Selena Francis-Bryden has distilled her years of designing, customizing, and selling clothing in London’s Portobello Market into 40 ways to revamp your old clothes. In the tradition of DIY craft culture and eco-friendly design, this slim paperback aims to show you how to refashion (in your own fashion) everything you own. Her approach is completely opposite from many “wardrobe” books – no mad dash to the mall for a structured blazer or wide-legged trouser here. Instead, she rouses our creative senses with promises of rejuvenating preexisting closets.
Francis-Bryden opens the book by evoking a tailor’s intuition, presenting fledgling seamstresses with notes to consider on colour and fabric durability. She points out that timeless fabrics like denim and linen are versatile and sturdy, whereas something like lamé will not stand the test of time (for both physical and trend-y reasons.) Of course it’s always awkward to chaperone creativity, but Francis-Bryden does well to remind readers of the importance of imagining the longevity of these projects within their own aesthetic.
Under the chapter titled “Top Secrets,” she presents ideas for reshaping, slashing, and performing appliqué designs on old T-shirts and tank tops. “We Love Hand-me-downs” recommends ways to take second-hand clothing and tailor it for your taste. Simple stitching and a pair of scissors can help you transform a jumper shirt into a dress or an old t-shirt into a drawstring skirt. A pair of jeans holds many possibilities, and in the chapter on “Denim” she demonstrates how old blue jeans can become a dress, skirt, tie, or even a cushion — just make sure you have a sturdy needle. “Elegance On a Shoestring” suggests certain primping techniques for your everyday objects: transforming a lace tablecloth into a pretty dress, sexing up men’s collared shirts, or making a halter top from a scarf. “Jewelry, Bags, and Accessories” compiles ideas for personalized evening clutches and beautified shopping bags — and the homemade jewelry projects make use of your old cassette tapes and Mason jar lids.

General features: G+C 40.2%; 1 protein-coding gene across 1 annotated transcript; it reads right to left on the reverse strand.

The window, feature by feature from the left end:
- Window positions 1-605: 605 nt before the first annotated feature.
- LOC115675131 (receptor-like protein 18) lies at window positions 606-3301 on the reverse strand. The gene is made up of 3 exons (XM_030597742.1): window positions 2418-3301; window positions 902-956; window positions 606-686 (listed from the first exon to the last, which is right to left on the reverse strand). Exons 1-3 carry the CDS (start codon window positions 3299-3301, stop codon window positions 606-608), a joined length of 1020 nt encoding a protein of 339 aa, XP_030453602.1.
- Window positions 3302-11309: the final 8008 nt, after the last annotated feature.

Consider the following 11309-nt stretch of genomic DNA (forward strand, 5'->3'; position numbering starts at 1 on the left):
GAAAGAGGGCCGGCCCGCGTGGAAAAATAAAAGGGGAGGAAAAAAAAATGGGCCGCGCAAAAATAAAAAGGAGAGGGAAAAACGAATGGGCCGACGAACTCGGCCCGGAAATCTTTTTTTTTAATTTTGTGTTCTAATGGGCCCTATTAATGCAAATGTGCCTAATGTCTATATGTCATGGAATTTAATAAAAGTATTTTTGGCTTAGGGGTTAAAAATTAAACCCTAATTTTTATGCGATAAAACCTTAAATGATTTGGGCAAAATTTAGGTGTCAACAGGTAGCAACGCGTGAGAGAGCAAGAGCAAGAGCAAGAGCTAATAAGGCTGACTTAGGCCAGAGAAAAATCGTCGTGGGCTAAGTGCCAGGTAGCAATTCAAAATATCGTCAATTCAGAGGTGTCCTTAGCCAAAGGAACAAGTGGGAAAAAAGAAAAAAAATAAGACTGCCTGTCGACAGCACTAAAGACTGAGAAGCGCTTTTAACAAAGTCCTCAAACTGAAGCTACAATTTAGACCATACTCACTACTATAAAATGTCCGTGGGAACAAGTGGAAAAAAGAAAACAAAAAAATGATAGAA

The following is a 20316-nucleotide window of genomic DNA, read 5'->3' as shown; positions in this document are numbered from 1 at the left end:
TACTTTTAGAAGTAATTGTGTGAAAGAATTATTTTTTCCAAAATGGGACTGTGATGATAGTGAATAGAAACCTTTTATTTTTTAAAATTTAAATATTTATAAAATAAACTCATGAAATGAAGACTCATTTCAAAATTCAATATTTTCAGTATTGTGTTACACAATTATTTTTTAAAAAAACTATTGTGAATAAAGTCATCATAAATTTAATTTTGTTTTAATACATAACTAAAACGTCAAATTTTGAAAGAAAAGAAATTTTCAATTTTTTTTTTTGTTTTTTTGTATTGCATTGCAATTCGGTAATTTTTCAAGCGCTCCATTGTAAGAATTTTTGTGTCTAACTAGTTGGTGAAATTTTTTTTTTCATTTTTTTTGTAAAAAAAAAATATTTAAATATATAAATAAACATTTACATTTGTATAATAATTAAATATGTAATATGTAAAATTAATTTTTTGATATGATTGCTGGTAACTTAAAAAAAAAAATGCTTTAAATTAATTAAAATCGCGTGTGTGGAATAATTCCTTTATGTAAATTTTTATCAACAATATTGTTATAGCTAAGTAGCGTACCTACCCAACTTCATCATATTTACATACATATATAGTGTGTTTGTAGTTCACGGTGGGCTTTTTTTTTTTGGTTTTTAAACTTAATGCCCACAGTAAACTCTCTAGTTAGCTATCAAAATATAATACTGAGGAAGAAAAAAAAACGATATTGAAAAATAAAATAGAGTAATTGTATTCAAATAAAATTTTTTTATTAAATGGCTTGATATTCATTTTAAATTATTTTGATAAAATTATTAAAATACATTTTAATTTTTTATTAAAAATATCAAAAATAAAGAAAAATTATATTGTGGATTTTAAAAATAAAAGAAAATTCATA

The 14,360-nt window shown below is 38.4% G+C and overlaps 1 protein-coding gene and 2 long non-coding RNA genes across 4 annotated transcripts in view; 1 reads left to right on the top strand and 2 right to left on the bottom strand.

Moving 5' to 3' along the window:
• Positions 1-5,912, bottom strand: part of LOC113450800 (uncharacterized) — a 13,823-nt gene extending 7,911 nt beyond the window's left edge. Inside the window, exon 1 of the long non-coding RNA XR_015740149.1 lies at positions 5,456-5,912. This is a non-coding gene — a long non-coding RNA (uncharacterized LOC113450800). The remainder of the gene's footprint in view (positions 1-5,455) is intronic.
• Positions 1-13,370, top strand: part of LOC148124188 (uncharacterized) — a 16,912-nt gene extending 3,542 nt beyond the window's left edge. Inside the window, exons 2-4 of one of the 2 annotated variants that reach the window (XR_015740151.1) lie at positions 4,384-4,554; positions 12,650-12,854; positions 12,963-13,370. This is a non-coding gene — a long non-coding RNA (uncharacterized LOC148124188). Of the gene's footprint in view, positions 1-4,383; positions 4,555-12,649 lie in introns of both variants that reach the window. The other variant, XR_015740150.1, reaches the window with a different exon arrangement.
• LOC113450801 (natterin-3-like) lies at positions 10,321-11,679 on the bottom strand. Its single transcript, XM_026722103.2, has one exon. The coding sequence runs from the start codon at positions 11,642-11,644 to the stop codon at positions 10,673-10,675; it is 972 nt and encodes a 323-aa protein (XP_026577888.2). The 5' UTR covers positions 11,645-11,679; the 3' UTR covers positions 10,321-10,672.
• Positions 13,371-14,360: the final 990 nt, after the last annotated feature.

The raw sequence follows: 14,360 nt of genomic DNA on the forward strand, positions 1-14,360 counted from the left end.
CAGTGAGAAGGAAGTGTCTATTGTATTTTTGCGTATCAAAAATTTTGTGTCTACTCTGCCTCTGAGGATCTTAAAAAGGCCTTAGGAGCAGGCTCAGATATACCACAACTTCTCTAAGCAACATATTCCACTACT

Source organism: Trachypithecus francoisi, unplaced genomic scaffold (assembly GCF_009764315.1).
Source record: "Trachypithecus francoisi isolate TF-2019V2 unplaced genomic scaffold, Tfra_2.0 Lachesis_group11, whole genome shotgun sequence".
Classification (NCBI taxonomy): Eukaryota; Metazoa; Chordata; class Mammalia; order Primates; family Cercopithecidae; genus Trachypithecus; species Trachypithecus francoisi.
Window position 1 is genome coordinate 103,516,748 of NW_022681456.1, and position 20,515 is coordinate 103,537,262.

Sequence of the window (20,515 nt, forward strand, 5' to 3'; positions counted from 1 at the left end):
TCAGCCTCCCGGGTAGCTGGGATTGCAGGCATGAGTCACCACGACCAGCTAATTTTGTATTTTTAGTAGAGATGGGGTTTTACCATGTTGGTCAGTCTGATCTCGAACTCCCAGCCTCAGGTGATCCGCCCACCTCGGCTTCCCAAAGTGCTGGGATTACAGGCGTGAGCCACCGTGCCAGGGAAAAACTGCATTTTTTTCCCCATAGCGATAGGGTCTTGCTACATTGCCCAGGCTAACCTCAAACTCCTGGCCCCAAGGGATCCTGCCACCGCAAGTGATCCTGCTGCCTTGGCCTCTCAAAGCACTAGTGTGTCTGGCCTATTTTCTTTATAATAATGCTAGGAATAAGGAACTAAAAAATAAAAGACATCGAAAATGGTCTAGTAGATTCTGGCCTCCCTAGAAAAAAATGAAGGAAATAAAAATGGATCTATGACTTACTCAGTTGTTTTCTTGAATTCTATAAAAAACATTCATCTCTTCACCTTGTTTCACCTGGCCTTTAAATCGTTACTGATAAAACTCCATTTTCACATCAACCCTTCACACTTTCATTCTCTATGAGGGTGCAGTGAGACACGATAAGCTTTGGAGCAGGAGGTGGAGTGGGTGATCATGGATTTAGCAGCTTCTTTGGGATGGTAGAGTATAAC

Each project has step-by-step instructions for every customization, and suggests other garments where these alterations could work. Detailed photographs accompany the more difficult projects and it’s nice that most do not require too many supplies: the article to be revamped, a pair of scissors, and a needle with thread will get you through most. They also don’t require too much in the way of mending skill, but you should be comfortable with some hand-stitching.
Any reader who understands that personal style should indeed be individualized could certainly appreciate this detailed guide to simple methods of wardrobe personalization. The suggested customizations are appropriate for someone with minimal experience in alterations, but who is looking for ways to reform their closet on the cheap. Francis-Bryden’s wardrobe may not be your idea of fashion, but you can always adapt her suggestions to suit your fancy. I recommend browsing the projects outlined in DIY Fashion: Customize and Personalize well before your next trip to the mall. A minor closet reformation might be closer to home than you think.
DIY Fashion: Customize and Personalize, by Selena Francis-Bryden. Laurence King, 2010
review by Jennifer Carroll
photography by Samantha Walton
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